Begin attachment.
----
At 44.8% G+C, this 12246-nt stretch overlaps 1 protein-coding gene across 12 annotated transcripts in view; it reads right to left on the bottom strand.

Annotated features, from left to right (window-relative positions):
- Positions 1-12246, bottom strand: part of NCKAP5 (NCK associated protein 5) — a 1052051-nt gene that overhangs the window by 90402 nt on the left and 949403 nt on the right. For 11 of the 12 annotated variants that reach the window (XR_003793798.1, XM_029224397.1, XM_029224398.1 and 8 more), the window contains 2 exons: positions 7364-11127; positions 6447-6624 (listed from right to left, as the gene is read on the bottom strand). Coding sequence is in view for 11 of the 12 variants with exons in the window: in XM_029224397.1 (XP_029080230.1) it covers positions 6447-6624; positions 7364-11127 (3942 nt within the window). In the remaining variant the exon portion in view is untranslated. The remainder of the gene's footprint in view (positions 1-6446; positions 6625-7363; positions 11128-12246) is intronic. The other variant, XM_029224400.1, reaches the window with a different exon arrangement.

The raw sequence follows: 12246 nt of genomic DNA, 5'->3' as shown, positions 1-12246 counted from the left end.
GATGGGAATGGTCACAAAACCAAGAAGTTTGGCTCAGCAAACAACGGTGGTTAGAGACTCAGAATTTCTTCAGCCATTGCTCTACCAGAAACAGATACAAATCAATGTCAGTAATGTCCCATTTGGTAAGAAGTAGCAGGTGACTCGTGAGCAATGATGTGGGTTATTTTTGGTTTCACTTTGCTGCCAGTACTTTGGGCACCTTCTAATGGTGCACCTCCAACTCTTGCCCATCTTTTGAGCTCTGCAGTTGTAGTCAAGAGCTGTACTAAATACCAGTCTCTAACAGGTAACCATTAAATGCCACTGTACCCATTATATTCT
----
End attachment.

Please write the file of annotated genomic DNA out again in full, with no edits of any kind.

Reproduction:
At 44.8% G+C, this 12246-nt stretch overlaps 1 protein-coding gene across 12 annotated transcripts in view; it reads right to left on the bottom strand.

Annotated features, from left to right (window-relative positions):
- Positions 1-12246, bottom strand: part of NCKAP5 (NCK associated protein 5) — a 1052051-nt gene that overhangs the window by 90402 nt on the left and 949403 nt on the right. For 11 of the 12 annotated variants that reach the window (XR_003793798.1, XM_029224397.1, XM_029224398.1 and 8 more), the window contains 2 exons: positions 7364-11127; positions 6447-6624 (listed from right to left, as the gene is read on the bottom strand). Coding sequence is in view for 11 of the 12 variants with exons in the window: in XM_029224397.1 (XP_029080230.1) it covers positions 6447-6624; positions 7364-11127 (3942 nt within the window). In the remaining variant the exon portion in view is untranslated. The remainder of the gene's footprint in view (positions 1-6446; positions 6625-7363; positions 11128-12246) is intronic. The other variant, XM_029224400.1, reaches the window with a different exon arrangement.

The raw sequence follows: 12246 nt of genomic DNA, 5'->3' as shown, positions 1-12246 counted from the left end.
GATGGGAATGGTCACAAAACCAAGAAGTTTGGCTCAGCAAACAACGGTGGTTAGAGACTCAGAATTTCTTCAGCCATTGCTCTACCAGAAACAGATACAAATCAATGTCAGTAATGTCCCATTTGGTAAGAAGTAGCAGGTGACTCGTGAGCAATGATGTGGGTTATTTTTGGTTTCACTTTGCTGCCAGTACTTTGGGCACCTTCTAATGGTGCACCTCCAACTCTTGCCCATCTTTTGAGCTCTGCAGTTGTAGTCAAGAGCTGTACTAAATACCAGTCTCTAACAGGTAACCATTAAATGCCACTGTACCCATTATATTCT